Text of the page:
\)Navigation: 1. Exact, conservative and closed forms | 2. Locally exact forms and singular homology | 3. Applications to complex analysis

Preliminaries

Let \(F\) be a complex Banach space, let \(U\subseteq\bbc\) be an open set, and let \(f:U\to F\). Recall that the complex Fréchet derivative of \(f\) at \(z\in U\), if it exists, is a \(\bbc\)-linear map \(Df(z):\bbc\to F\). Not all real differentiable functions on \(\bbc\) are complex differentiable: for example, the (real) derivative of \(f(z)=\overline{z}\) (i.e. \(f(x+yi)=x-yi\)) at any point is represented by the matrix $$\begin{bmatrix}1 & 0 \\ 0 & -1\end{bmatrix},$$ but \(Df(z)\) is clearly not a \(\bbc\)-linear map.

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Line integrals: 2. Locally exact forms and singular homology

Navigation: 1. Exact, conservative and closed forms | 2. Locally exact forms and singular homology | 3. Applications to complex analysis

As in part 1, \(E,F\) are Banach spaces and \(U\subseteq E\) is an open set. Recall that a form \(\omega:U\to L(E,F)\) is exact if \(\omega=Df\) for some \(f:U\to F\), closed if it is differentiable and \(D\omega(x)\in L(E,E;F)\) is symmetric for every \(x\in U\), and locally exact if it is closed and for every \(x\in U\) there is a neighborhood \(V\subseteq U\) of \(x\) on which \(\omega\) is exact. Last time we showed that every closed \(C^1\) form is locally exact, and that every closed form on an open subset of \(\mathbb{R}^2\) is locally exact (even if is differentiable but not \(C^1\)).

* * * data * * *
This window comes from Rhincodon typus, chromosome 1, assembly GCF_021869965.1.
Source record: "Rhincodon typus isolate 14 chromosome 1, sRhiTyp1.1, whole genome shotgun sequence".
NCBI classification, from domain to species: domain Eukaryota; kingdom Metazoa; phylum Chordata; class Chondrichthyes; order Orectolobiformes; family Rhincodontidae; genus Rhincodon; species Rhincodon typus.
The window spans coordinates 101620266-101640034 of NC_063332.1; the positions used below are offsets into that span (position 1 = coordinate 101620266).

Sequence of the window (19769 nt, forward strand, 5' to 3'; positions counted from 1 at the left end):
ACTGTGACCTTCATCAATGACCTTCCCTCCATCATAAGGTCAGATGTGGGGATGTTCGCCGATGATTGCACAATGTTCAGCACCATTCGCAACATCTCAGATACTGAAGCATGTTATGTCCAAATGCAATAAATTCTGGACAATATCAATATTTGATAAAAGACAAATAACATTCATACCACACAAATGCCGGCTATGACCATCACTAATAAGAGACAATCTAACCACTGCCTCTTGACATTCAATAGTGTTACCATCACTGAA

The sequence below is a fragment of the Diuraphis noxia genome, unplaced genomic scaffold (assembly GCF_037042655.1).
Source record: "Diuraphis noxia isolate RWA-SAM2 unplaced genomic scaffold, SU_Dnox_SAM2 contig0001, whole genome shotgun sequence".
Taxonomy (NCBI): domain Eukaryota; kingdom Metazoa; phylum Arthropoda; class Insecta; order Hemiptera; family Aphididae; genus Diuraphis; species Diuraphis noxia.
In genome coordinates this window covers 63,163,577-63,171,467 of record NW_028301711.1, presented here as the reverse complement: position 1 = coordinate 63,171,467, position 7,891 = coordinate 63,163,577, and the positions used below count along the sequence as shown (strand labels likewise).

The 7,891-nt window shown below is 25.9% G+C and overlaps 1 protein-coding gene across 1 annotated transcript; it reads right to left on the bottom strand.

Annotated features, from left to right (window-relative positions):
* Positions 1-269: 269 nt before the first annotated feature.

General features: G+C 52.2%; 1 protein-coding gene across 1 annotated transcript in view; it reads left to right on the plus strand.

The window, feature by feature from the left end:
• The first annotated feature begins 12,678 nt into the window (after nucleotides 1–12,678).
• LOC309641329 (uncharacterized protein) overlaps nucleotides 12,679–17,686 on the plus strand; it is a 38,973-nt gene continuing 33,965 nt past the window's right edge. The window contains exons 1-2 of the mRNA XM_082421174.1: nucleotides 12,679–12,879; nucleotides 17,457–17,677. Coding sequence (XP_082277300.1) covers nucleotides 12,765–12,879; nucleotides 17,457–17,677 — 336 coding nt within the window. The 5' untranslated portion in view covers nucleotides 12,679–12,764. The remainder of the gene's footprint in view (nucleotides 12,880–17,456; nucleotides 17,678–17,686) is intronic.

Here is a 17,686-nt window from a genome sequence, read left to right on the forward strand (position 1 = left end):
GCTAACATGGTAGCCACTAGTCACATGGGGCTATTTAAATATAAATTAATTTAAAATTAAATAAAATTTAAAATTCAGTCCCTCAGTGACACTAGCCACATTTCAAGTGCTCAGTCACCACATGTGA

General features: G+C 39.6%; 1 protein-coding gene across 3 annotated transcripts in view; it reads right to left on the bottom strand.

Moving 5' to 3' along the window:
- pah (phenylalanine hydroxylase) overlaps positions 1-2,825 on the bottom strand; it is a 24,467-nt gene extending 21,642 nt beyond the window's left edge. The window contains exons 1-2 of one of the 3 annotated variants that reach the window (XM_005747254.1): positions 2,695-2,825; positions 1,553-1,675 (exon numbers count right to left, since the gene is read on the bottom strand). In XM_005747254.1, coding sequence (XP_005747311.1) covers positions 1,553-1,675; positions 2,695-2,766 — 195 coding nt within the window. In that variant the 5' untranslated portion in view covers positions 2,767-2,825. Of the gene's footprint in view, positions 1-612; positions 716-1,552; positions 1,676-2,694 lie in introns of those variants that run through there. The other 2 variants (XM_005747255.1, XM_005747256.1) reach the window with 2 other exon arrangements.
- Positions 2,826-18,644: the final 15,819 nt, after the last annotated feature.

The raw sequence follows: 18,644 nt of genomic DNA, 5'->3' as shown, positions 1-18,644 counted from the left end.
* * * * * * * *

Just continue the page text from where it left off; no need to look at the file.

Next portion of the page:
So far, we have only defined line integrals along \(C^1\) paths and curves. It turns out that for locally exact forms, we can extend the definition to paths that are merely continuous (and not necessarily differentiable).

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Line integrals: 1. Exact, conservative and closed forms

Navigation: 1. Exact, conservative and closed forms | 2. Locally exact forms and singular homology | 3. Applications to complex analysis

The line integral is a useful tool for working with vector fields on \(\mathbb{R}^n\), (co)vector fields on manifolds, and complex differentiable functions. However, it is often unclear how these different versions of the line integral are related to each other. In the next few posts, I will be presenting a very general form of the line integral along with the standard theorems and some basic applications. Familiarity with the Fréchet derivative is assumed.

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First-order ODEs, matrix exponentials, and det(exp)

Last time we derived a formula for the derivative of the matrix exponential. Here we will be focusing instead on the expression $$D\exp(x)u=\exp(x)u=u\exp(x),$$ which holds whenever \(u\) commutes with \(x\). In this post, \(E\) denotes a real Banach space and \(L(E)\) denotes the space of continuous linear operators on \(E\).

ODEs

The (matrix) exponential can be used to solve certain types of first-order linear systems of ordinary differential equations with non-constant coefficients: not only can we solve \begin{align}x'(t)&=x(t)+y(t) \\ y'(t)&=x(t)+y(t),\end{align} but we can also solve \begin{align}x'(t)&=tx(t)+y(t) \\ y'(t)&=x(t)+ty(t).\end{align}